Ray Scott and Pat Summerall are among the greatest TV football broadcasters of all-time.
They were masters at talking less.
That’s the first of three keys to great football play-by-play, and for broadcasting any sport on TV:
1. Don’t tell me what I can see
In radio, you paint the entire picture. In television, you simply caption the pictures.
When Summerall was working the Masters one year, his producer told him, “People can see if the ball went in the whole. If you ever say ‘he made the putt,’ or something that people can see for themselves, I’ll fire you.'”
Summerall followed that advice the rest of his career.
Again, provide captions for the pictures. Ex:
- “Montana to throw. Fires downfield for Jerry Rice. Touchdown San Francisco.”
- “Hornung and Taylor set behind Starr. Taylor six yards to the Giants 27. Tackled by Sam Huff. Brings up second and four. Packers leading 7-0.
- “Starr. Dowler. Touchdown Green Bay.”
Word economy is wonderful for TV play-by-play. Make it your goal.
2. Showcase the analyst
On a TV broadcast, the first star is the picture; the second star is the analyst. The play-by-play guy takes the third seat. John Madden said a lot of play-by-play guys think they have to lead the analyst. However, they end up just leading them into a corner. What Madden said Summerall did so well was call the play, stop at the end of the play, give all the information, then let Madden go. If Madden didn’t speak, or if Summerall wanted to add his own comments following Madden’s, he could.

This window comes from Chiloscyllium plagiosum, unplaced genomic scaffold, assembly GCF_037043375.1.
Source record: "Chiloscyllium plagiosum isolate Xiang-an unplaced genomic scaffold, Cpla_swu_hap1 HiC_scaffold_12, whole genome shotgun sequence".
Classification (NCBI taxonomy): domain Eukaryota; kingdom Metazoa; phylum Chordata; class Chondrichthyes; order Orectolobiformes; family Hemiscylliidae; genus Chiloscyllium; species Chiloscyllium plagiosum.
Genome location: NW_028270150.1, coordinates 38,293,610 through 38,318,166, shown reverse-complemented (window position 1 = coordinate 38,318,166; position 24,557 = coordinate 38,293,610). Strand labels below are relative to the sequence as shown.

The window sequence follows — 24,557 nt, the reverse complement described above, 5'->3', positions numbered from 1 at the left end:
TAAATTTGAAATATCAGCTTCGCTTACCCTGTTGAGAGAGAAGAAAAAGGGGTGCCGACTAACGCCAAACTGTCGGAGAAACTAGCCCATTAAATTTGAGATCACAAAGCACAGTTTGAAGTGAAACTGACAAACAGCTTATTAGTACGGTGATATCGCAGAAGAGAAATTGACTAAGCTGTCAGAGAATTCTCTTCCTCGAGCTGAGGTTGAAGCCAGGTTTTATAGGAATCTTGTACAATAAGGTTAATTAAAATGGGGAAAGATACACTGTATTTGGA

Today, everyone does the opposite.
3. Be the reporter of the story, not the creator
Don’t be bombastic on the air if that’s not how you are off air. Some play-by-play guys are unnaturally enthusiastic when that’s not really them. Being anything other than yourself — elevating yourself to more than the third star on your TV broadcast — will hurt you in the long run.
Remember: talk less, showcase your analyst, and don’t be the creator of the story.